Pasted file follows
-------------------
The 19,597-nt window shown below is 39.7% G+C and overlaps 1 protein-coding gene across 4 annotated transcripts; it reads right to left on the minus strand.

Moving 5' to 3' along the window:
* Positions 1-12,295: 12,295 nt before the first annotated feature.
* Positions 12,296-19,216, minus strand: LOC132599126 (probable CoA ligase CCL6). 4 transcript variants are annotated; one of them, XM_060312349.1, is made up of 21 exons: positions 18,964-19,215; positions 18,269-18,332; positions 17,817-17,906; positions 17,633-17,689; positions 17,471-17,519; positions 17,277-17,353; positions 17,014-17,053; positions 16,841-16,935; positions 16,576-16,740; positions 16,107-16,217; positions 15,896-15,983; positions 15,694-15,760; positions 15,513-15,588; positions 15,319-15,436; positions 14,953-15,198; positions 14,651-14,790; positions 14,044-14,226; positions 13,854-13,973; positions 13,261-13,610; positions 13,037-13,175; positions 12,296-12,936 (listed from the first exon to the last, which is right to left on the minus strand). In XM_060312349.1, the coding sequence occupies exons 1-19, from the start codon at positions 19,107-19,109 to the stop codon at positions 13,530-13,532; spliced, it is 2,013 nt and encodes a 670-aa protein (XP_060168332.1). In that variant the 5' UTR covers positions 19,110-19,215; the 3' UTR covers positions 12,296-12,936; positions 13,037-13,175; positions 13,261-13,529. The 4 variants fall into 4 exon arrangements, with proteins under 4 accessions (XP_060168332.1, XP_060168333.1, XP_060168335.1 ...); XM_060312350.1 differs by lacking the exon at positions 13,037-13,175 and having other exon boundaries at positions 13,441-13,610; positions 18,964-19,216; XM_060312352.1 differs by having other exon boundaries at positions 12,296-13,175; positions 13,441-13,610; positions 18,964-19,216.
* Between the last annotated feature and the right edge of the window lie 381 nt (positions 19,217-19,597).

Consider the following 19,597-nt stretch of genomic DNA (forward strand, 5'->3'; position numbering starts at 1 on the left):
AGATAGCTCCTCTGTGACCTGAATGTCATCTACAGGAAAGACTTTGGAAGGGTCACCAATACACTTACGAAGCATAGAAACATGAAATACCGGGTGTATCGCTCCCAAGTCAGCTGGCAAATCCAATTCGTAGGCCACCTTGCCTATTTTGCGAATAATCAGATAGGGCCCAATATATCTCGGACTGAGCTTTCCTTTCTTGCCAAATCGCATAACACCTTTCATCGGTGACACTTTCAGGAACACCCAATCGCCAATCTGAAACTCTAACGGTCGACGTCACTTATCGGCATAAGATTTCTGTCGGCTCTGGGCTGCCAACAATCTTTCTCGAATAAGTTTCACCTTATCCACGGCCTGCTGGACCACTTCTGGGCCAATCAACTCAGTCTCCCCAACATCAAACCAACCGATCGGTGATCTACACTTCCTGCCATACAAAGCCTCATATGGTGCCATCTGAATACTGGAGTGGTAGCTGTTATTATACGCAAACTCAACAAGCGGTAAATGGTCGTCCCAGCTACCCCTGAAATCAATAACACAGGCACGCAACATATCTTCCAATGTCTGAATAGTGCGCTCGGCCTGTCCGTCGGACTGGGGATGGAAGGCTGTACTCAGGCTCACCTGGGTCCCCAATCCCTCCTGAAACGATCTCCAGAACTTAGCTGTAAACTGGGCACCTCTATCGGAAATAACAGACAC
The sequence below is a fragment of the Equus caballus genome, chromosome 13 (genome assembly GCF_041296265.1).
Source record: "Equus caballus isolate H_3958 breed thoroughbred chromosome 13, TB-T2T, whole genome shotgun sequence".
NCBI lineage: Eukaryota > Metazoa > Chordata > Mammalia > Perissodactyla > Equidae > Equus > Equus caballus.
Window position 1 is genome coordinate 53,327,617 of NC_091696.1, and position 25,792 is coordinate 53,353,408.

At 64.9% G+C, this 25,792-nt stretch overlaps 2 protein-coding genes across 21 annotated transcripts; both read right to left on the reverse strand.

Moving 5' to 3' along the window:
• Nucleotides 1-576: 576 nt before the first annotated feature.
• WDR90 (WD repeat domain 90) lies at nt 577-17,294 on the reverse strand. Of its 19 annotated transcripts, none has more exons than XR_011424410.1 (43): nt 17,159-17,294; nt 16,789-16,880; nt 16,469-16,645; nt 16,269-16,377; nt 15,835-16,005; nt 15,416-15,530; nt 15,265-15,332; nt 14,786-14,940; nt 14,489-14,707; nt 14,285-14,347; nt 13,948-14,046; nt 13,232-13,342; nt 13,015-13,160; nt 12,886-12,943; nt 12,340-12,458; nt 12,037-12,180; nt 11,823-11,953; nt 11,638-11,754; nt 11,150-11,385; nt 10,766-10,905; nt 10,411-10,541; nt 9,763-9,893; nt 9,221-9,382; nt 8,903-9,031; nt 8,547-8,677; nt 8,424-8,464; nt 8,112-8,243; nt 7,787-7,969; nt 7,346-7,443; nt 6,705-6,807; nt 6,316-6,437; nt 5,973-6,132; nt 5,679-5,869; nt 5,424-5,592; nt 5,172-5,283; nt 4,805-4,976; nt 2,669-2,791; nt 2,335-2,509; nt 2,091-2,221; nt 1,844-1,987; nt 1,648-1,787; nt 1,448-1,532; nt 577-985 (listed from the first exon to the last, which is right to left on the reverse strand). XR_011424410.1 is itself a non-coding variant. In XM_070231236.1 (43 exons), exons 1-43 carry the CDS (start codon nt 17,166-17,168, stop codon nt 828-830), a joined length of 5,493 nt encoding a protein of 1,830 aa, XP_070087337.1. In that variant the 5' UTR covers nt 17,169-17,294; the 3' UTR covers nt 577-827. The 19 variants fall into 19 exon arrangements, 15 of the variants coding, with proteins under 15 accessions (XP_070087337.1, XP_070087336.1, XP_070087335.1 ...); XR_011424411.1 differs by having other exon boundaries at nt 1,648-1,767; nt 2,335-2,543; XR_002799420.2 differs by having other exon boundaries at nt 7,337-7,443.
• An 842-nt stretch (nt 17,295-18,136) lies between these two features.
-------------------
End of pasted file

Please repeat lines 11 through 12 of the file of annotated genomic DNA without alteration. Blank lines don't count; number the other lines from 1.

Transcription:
Window position 1 is genome coordinate 53,327,617 of NC_091696.1, and position 25,792 is coordinate 53,353,408.

At 64.9% G+C, this 25,792-nt stretch overlaps 2 protein-coding genes across 21 annotated transcripts; both read right to left on the reverse strand.